Friday, March 27, 2009


I've always planted daffodils at every place I've ever called home. Clearly, I've only had limited success with them in the desert. My lone bloom didn't emerge until the end of March which is about a month after they're supposed to bloom--or so I've been told.

The good news is that the javelina left it alone!

Note: If you're reading this on Facebook, click here for the original post with pictures!

Friday, March 20, 2009

Zodiacal Light

On the drive from Sedona to Flagstaff I saw the zodiacal light. If I hadn't just read about it in the local astronomy column the runs in the Arizona Daily Star, I'm sure I would have mistaken it for a moonrise or city lights. However, it was hours away from the moonrise, and there are definitely NO city lights on that drive. This is the time of year when you can see it in the west about two hours after sundown. That is if you're lucky enough to be somewhere without light pollution and clouds. How cool!

Sunday, March 15, 2009

Grand Canyon

As beautiful as ever.

My best side. (I won't speak for Carol.)

This is a Canyon perspective you don't often see. With all of the pine forest around, you don't realize the Canyon is there until you're right on top of it. I wouldn't want to be walking around at night without a good flashlight!

Saturday, March 14, 2009


Drove Carol O'Donnell up to see Sedona. Got stuck behind a 6-car pile up (actually two 3-car pile-ups) on 10 so we got there later than we'd hoped. The town of Sedona is finishing up a huge road construction project that widened the main road through town and added rotaries. The traffic flow is much better since the last time I was there. Without traffic lights, there's nothing to obstruct a gorgeous view like this one of Courthouse Butte.

Only had time for a few galleries. Bought a glass piece for the "gallery wall."

Wednesday, March 11, 2009

Coyote spotting

I saw a coyote trotting down the back of the lot next to the privacy wall in the area we call the Javalina Highway. Of course, javalina aren't the only creatures who travel down this highway. I've also seen a bobcat walk through there. And now a coyote. (Coyotes always give you a double-take because at first glance you think they're a dog.)

Considering all of the cacti, palo verde, octotillo and other thorny plants that grow back there (almost everything that grows in the desert has thorns), I'm always amazed how quickly the critters travel the highway.

Sunday, March 8, 2009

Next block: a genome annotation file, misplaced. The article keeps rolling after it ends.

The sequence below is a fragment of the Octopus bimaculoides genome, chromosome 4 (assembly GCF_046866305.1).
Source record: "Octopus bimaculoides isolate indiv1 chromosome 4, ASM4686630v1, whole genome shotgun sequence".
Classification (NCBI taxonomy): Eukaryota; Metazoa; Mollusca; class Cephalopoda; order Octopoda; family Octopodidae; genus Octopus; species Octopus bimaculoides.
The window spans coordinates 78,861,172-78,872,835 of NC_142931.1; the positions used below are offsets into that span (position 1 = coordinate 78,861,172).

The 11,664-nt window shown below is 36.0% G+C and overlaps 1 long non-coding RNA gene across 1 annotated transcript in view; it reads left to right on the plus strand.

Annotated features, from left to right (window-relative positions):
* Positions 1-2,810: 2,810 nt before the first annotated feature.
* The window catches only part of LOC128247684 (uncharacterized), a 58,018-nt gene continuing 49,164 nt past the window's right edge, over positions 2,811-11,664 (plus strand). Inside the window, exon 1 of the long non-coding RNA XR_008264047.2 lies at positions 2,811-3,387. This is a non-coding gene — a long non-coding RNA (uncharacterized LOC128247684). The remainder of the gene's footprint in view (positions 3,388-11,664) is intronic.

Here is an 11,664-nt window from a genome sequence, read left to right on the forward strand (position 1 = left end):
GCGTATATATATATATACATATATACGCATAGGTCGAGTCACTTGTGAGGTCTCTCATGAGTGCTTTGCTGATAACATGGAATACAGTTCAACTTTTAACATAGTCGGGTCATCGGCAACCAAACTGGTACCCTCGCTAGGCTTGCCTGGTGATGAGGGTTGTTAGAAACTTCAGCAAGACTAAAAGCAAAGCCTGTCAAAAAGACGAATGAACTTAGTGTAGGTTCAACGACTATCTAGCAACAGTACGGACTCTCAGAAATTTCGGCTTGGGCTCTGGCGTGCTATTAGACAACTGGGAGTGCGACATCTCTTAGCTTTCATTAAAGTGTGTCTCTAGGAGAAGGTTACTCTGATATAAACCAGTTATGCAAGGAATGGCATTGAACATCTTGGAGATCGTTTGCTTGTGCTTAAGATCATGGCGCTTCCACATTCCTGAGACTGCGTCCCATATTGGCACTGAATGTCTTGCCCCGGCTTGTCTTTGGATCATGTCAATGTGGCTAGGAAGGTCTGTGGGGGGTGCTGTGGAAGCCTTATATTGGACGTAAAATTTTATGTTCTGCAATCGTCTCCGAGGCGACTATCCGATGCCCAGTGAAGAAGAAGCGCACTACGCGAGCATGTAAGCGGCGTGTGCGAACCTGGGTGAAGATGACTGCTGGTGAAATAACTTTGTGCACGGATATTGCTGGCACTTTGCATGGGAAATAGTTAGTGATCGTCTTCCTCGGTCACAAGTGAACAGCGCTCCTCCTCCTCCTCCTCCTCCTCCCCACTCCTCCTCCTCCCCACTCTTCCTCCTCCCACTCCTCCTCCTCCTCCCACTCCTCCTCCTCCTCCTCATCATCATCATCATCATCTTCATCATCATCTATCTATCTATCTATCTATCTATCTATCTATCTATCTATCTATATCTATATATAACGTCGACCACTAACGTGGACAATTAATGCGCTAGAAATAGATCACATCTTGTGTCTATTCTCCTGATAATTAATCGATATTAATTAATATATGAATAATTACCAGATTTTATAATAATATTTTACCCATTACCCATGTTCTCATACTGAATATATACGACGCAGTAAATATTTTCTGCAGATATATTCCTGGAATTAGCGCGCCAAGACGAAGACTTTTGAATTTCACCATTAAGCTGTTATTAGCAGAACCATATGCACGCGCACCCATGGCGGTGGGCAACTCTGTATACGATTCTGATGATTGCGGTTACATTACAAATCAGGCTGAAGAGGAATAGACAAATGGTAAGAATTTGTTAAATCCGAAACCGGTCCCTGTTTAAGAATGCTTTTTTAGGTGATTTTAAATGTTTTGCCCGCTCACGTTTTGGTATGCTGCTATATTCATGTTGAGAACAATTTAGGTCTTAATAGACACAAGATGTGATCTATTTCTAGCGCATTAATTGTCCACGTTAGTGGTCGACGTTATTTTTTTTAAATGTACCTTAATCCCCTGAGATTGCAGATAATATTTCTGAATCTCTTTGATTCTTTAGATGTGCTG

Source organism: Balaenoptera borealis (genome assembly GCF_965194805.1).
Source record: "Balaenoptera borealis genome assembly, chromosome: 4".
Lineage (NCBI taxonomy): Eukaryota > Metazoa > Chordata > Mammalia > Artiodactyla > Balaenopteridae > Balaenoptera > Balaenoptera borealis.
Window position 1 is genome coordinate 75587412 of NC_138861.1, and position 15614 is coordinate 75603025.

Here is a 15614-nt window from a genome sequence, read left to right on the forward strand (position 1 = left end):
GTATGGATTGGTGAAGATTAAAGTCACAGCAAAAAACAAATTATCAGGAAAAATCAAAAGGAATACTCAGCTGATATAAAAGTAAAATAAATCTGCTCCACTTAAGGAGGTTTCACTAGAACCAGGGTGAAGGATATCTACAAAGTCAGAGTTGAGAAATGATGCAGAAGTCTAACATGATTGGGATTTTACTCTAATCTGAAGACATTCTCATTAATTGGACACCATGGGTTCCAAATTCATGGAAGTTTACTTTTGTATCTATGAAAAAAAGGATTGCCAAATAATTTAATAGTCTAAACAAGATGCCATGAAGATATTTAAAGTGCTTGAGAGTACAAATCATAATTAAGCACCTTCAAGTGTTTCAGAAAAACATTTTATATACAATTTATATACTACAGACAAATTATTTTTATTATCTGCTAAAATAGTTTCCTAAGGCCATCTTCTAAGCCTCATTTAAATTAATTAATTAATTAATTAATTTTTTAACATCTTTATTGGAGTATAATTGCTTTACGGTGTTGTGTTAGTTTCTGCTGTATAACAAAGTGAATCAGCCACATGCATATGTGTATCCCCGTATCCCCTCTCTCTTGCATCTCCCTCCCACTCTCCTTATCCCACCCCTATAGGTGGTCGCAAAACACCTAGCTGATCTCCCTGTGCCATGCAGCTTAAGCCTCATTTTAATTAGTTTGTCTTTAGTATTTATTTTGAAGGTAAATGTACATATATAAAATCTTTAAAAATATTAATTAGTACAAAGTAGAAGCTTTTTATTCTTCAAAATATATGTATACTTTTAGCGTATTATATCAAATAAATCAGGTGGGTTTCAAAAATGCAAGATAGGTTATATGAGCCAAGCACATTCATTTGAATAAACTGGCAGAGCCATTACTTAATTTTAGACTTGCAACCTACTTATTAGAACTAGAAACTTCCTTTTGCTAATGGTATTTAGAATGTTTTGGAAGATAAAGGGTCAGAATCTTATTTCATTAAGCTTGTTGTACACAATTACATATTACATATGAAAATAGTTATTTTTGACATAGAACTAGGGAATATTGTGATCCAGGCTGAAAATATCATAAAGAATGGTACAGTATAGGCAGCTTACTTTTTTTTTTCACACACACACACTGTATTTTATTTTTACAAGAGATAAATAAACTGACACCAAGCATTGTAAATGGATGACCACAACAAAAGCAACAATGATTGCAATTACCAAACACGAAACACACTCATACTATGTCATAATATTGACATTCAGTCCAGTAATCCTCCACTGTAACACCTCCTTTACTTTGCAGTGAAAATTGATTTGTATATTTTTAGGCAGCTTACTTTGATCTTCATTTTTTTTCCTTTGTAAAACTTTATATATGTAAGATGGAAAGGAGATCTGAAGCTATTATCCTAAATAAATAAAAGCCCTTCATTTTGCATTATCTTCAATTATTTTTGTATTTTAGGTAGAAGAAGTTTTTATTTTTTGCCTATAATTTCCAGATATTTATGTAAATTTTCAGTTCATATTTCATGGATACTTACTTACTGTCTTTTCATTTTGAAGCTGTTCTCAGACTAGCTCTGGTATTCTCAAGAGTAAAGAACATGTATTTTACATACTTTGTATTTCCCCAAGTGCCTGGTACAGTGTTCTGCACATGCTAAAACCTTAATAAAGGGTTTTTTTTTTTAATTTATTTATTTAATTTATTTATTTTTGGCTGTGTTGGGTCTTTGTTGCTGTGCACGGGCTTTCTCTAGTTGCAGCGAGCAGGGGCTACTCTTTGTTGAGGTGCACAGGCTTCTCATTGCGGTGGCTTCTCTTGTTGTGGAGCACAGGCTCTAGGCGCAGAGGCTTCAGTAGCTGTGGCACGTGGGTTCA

Cactus wren nest

I watched a cactus wren build a nest in the yucca tree last week.

I've seen a cactus wren eating at the feeders, but I have not seen one back on the nest since it was built. I hope she comes back!

Fairy Dusters

Pink and red Fairy Dusters reached their zenith last week. According to the people who track these things, this is NOT a good year for wildflowers because of the sporadic rain last fall. However, I'm amazed at how the Sonoran desert has sprung to life with so many colorful flower displays.

Saturday, March 7, 2009

No daylight saving for AZ

Arizona exists in its own time zone. While the other 47 states in the continental U.S. move ahead one hour for daylight saving time, Arizona stubbornly refuses to switch. Hawaii doesn't spring ahead either, but it's so far detached from the mainland that not setting the clocks ahead one hour doesn't have the same impact as living part of the year in Mountain time and most of the year in Pacific time.

The "reasons" the locals give for not switching range from hilarious (the farmers prefer it) to pathetic (it's cooler this way).

First, Iowa, Nebraska and Kansas are real farming states. They manage to cope with daylight saving.

Second, it's NOT cooler this way. I have no idea what math they use to make this one add up because the day itself doesn't change, only how the day is measured. Besides, Arizona doesn't have a monopoly on hot, sweltering days. It gets hot in Nevada, Utah and the South and Midwest have both heat AND sweltering humidity.

Besides, without daylight saving it starts to get light close to the uncivilized hour of 4:00 AM in the morning about mid-June.

And therein lies the answer to why Arizona does not follow daylight saving. Most Arizonans are in bed by 9:00 PM. With daylight saving, it stays lighter longer, and the locals would have to acknowledge that they go to bed at a time more suited for 9-year-olds than adults.